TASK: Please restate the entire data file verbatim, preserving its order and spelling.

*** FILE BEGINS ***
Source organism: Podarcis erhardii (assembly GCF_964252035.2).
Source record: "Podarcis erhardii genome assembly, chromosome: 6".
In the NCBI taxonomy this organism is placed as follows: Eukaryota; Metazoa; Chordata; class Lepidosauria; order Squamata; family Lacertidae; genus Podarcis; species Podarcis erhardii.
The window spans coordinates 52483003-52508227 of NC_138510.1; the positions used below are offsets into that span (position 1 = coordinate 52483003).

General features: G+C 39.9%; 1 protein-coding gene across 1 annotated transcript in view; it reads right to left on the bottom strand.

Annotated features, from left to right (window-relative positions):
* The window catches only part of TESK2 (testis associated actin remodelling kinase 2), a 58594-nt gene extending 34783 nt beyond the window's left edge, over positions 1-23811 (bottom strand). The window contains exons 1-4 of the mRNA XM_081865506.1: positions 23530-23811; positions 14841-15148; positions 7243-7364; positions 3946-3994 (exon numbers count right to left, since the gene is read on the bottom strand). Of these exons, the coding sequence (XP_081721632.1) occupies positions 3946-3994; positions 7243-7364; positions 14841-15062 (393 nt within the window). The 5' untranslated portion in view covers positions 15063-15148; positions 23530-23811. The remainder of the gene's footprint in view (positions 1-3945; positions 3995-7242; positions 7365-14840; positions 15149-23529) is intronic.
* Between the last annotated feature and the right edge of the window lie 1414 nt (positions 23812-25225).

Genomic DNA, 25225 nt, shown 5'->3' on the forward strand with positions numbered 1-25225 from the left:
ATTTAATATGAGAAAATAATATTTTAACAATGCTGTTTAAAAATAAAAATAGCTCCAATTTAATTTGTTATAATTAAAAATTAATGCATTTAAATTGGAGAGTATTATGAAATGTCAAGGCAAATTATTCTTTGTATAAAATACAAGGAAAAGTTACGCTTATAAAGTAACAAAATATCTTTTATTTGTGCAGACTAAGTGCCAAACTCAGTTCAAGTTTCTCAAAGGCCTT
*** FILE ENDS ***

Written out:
Source organism: Podarcis erhardii (assembly GCF_964252035.2).
Source record: "Podarcis erhardii genome assembly, chromosome: 6".
In the NCBI taxonomy this organism is placed as follows: Eukaryota; Metazoa; Chordata; class Lepidosauria; order Squamata; family Lacertidae; genus Podarcis; species Podarcis erhardii.
The window spans coordinates 52483003-52508227 of NC_138510.1; the positions used below are offsets into that span (position 1 = coordinate 52483003).

General features: G+C 39.9%; 1 protein-coding gene across 1 annotated transcript in view; it reads right to left on the bottom strand.

Annotated features, from left to right (window-relative positions):
* The window catches only part of TESK2 (testis associated actin remodelling kinase 2), a 58594-nt gene extending 34783 nt beyond the window's left edge, over positions 1-23811 (bottom strand). The window contains exons 1-4 of the mRNA XM_081865506.1: positions 23530-23811; positions 14841-15148; positions 7243-7364; positions 3946-3994 (exon numbers count right to left, since the gene is read on the bottom strand). Of these exons, the coding sequence (XP_081721632.1) occupies positions 3946-3994; positions 7243-7364; positions 14841-15062 (393 nt within the window). The 5' untranslated portion in view covers positions 15063-15148; positions 23530-23811. The remainder of the gene's footprint in view (positions 1-3945; positions 3995-7242; positions 7365-14840; positions 15149-23529) is intronic.
* Between the last annotated feature and the right edge of the window lie 1414 nt (positions 23812-25225).

Genomic DNA, 25225 nt, shown 5'->3' on the forward strand with positions numbered 1-25225 from the left:
ATTTAATATGAGAAAATAATATTTTAACAATGCTGTTTAAAAATAAAAATAGCTCCAATTTAATTTGTTATAATTAAAAATTAATGCATTTAAATTGGAGAGTATTATGAAATGTCAAGGCAAATTATTCTTTGTATAAAATACAAGGAAAAGTTACGCTTATAAAGTAACAAAATATCTTTTATTTGTGCAGACTAAGTGCCAAACTCAGTTCAAGTTTCTCAAAGGCCTT